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Author Topic: A moment of quiet, interrupted.  (Read 312 times)

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Offline AtmoskTopic starter

A moment of quiet, interrupted.
« on: October 17, 2012, 10:26:42 PM »
Hey everybody.
This is a little short I wrote as an RP sample for something else, but I'm rather fond of it. So, I figured after tweaking and polishing it up I'd post it up here for every ones amusement.
It's a little Skyrim piece about one of my favorite characters. His name is also Atmosk.
Hope you all enjoy it!

A crackling campfire; it seems so small and futile in the vast cold around it. It still burns with life and fights for it, despite that. His two eyes, one red and one white, were focused intently on the little fire. He thought on the lesson it had to teach, and yet more on the things that the flames reminded him of.

The flickering light danced on his features, drawing shadows under his brow, beneath his high, broad cheek bones. They crafted a sharp and masculine vision of a predator. His nose was squashed from some past injury and the nostrils of it were wide and perpetually flared. Above it and between his brows rested a bright red tattoo against his dark grey skin. It was a red right hand, a streak of color falling from the bottom of it and down the bridge of his nose.

He stirred after a long time, hands encased in glossy ebony plate reaching for the flames as he leaned forward where he sat. With the same intense glare he worked slowly and deliberately, shifting the small logs to and fro in the fire. Propping them up against one another, he shaped them slowly into the shape of a cone or a wigwam, and never once flinched away from the heat. He sat back, finished, and watched the bright flames of the inner fire tasting the logs and jetting up from the top.

Eyes on the crown of the little bonfire, he murmured for his own amusement in a baritone. “There… A little image of home…” The bitterness in his voice was like a well acquainted friend.

The peace in that cozy hideaway was broken by a cry, not more than a mile off. A long, trembling roar that even from there jostled the snow perched in the branches of the pines about him. He knew what it meant, and what would come in a half-score of minutes. Slowly, he breathed, running a gauntlet still hot over the silver hair laying messily about his head.

And he had thought right, from the trees a Nordic man warily approached, a crest on his tabard of some Hold that the Dunmer could not place, nor cared to.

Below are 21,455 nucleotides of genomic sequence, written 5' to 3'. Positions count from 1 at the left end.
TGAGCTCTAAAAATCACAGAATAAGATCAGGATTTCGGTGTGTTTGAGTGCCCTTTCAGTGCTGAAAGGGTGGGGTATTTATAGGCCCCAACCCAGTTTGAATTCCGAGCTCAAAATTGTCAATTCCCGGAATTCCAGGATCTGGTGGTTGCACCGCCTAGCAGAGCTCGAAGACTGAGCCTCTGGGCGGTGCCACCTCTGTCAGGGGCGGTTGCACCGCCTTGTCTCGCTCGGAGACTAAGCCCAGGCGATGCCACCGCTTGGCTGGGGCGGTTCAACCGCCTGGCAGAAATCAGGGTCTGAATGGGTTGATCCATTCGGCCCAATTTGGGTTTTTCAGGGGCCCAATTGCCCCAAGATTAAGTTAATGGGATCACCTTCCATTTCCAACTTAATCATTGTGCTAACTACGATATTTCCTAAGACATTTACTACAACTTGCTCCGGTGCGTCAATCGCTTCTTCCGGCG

“Dovahkin... It is here. We need you now.” The anxiety in the guard’s voice was stifled, but not hidden.

“Yes. You do.” The reply from his dark, scarred lips was flat, but the snide was all in the subtext.

With a nod, the Dunmer rose, lifting a heavy casing of dark, crafted metal. In no rush, he pressed half of the assembly onto the back of his head, and lifted the other piece to his face. With a click the two pieces locked, and his hood came up next. The flames danced their light over the mask, its ancient alloy gleaming dully.

The Nord took a small step back, more wary than ever as he gazed at the stern face of a dragon priest’s mask. Its visage as though taken from some great monolith; the shadowed, rectangular eye slits seemed prepared to watch eternity go by.

The Hold guard took another step away as the menacing elf came towards him, and passed by. The elf was burly for one of his kind, and with the ensemble of black armor trimmed with silver, the ancient relic covering his face and hood overcasting it he struck an intimidating figure. There was no shame in the guard’s skittish actions.

The town below was on alert; soldiers and guardsmen rushing to positions with their bows and blades. Above them came another roar from the night skies, the silhouette of something enormous and winged blotting out the stars where it soared.

He had no weapons with him as he descended down the slope coolly, his stride focused, straight and regal. They would come to him when he had need of them. His concern was on the village. The scurrying men below had no chance against what was coming for them. They seemed so small and futile against the vast power flying around them, but still they burned with life; ready to fight for it, despite that.

He admired them.